Amateur radio enthusiasts will practice their emergency communication skills while showing the Ramona community how they can help during a fire, earthquake or other disaster on Emergency Day. amateur radio.
The annual event is scheduled to begin at 11 a.m. on Saturday, June 25 and end at 11 a.m. the following day. Radio amateurs from all over the United States and Canada will participate.
In Ramona, the Ramona Outback Amateur Radio Society (ROARS), an amateur radio club, will have its mobile communications trailer with antenna, radios, batteries and solar panels installed at 3394 Chapel Lane off Dye Road near Fire Station 82 and Ramona United. Methodist Church.
The event, sponsored by the American Radio Relay League, a national amateur radio association, tests emergency communication skills and introduces radio operations to the public, said ROARS President Mark Garrow. The ROARS radio club will also show first responders how ROARS can help in a real-life emergency, Garrow said.
“In an emergency, we can assist the local sheriff’s department and fire department as needed,” said Garrow, who recently replaced Steve Stipp as president of ROARS. Stipp died March 17 at the age of 67.
“Generally, if their communication network goes down, we can set up an ad hoc communication network so that they can continue to communicate,” he said.
Steve Sampson, an amateur radio operator since college and a member of ROARS, said the group has helped with some major fires in the area. In the past, radio operators knew where some of the hotspots were in the county and reported through radio contacts where the fires were burning.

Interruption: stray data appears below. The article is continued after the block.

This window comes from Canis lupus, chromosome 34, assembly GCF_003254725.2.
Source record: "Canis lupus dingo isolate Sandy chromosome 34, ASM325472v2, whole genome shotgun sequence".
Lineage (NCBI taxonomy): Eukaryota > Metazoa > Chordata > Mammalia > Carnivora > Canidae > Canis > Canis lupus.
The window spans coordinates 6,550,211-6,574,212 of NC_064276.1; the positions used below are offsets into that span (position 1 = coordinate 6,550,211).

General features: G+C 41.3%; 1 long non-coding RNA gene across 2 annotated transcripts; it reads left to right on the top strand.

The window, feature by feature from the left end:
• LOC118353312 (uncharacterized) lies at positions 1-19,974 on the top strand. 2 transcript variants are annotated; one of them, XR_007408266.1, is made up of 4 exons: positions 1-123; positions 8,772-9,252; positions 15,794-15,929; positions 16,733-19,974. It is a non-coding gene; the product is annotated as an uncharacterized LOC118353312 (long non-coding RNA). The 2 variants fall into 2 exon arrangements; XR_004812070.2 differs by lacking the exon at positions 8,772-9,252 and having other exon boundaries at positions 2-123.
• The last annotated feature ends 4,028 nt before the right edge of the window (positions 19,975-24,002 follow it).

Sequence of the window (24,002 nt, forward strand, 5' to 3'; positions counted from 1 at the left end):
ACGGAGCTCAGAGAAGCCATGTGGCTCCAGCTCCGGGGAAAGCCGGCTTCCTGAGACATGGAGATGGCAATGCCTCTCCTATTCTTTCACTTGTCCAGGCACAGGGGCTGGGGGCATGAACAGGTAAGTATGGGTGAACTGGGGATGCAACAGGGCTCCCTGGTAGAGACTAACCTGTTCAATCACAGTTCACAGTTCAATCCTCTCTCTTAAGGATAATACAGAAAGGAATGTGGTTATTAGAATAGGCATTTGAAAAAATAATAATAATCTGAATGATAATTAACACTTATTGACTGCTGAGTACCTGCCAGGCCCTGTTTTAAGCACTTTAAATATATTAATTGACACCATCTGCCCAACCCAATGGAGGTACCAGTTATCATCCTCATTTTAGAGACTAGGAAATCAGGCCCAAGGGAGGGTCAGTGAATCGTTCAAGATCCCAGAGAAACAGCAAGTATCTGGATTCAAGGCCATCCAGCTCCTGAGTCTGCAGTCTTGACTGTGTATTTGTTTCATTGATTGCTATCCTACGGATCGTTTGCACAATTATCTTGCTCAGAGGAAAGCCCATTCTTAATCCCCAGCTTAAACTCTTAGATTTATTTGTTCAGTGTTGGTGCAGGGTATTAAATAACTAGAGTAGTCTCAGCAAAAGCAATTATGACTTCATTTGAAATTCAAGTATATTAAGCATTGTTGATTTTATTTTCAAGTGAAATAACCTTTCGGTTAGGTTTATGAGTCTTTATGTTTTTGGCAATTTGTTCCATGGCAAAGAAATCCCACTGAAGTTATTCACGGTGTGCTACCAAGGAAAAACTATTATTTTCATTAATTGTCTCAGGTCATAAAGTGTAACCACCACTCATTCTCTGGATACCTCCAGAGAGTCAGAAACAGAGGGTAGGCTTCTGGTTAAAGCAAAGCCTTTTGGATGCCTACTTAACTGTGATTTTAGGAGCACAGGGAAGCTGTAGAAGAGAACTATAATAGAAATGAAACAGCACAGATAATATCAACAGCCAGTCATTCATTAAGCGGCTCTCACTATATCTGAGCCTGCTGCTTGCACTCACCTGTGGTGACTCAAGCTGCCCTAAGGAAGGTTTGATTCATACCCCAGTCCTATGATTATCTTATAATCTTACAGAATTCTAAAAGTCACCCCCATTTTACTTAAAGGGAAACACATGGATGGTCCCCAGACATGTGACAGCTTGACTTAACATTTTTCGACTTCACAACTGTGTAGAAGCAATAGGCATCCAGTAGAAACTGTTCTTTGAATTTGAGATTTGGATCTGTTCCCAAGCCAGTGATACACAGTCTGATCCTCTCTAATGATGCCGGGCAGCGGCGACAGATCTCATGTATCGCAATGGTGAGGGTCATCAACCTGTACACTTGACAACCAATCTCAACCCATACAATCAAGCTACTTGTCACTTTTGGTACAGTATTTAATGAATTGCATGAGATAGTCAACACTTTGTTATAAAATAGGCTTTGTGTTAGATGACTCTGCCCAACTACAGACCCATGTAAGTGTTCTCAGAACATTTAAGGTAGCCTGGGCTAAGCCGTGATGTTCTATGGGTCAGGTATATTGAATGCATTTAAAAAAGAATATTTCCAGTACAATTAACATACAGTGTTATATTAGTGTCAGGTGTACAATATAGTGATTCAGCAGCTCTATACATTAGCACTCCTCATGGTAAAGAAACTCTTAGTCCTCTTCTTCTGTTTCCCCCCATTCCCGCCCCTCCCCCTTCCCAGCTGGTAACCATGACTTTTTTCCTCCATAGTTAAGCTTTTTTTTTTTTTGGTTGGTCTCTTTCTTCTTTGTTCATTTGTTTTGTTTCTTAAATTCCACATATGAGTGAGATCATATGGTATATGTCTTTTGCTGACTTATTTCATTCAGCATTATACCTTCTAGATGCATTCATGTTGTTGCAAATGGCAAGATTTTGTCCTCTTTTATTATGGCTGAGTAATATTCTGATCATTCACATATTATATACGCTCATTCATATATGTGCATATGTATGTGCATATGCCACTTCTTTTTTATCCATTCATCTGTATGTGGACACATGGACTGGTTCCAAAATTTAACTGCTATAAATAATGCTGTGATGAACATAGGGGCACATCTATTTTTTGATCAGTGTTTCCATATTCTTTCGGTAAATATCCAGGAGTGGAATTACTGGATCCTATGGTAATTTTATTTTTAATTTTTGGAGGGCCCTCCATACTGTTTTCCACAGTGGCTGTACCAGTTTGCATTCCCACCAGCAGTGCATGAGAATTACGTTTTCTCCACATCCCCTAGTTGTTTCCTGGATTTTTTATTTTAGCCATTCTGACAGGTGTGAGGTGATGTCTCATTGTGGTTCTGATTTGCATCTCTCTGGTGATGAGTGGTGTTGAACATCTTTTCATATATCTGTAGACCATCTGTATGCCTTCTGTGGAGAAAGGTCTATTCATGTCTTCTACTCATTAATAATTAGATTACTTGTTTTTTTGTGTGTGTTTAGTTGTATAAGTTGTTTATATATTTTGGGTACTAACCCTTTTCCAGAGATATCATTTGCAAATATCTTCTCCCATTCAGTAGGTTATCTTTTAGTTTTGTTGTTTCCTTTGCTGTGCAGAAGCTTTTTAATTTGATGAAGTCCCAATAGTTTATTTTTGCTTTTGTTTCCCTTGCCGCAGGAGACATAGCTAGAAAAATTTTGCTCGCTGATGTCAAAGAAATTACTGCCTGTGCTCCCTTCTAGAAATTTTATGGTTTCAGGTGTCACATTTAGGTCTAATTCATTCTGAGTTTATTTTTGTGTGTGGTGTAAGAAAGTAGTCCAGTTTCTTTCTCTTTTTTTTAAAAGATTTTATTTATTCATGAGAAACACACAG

“We’re not in danger,” said Sampson, whose call sign is K6SRS. “We don’t interfere with emergency responders, but we can be helpful eyes and ears.
“We had a minor fire two years ago in the San Pasqual Valley and air tankers were driving along Highland Valley Road,” he said. “We went on air to communicate which roads were open and which roads were closed to convey useful information.”
Sampson is one of approximately 25 ROARS members expected to participate in the Field Day event. Four radios will be installed where radio amateurs will communicate with as many stations on amateur bands as possible to gain points in the contest.
After radio operators make contact with another radio operator, they exchange a short briefing with the other party, Garrow said. The caller lets the receiver know they are in Ramona near San Diego and gives them a signal report, which tells the receiver how well they can be heard on the radio.
“All contacts we make have this information written down and we submit it to the American Radio Relay League,” Garrow said, noting that most calls are verbal, although they can communicate digitally with a laptop.
“It’s on an honor system. We will submit our call numbers and they will compile the numbers nationally. Then they will compile the rankings of everyone who participated,” he said.
The winner of the competition will receive a plaque. Although a larger radio station usually wins the contest, ROARS usually ranks in the middle of the competition, said Garrow, call sign KD6WQK.
Radio operators at the event need to simulate emergency conditions in the event of a power outage – which is why they will primarily use solar and battery-powered equipment, Sampson said. Even their night lighting will be with propane lanterns provided by local scouts.
“ROARS is unique in that it has built a mobile, self-contained emergency communications trailer complete with radios, antennas, batteries and solar panels,” Sampson said. “We can deploy it wherever we need it in and around Ramona.”
More information about Field Day is available on the American Radio Relay League website at arrl.org/field-day.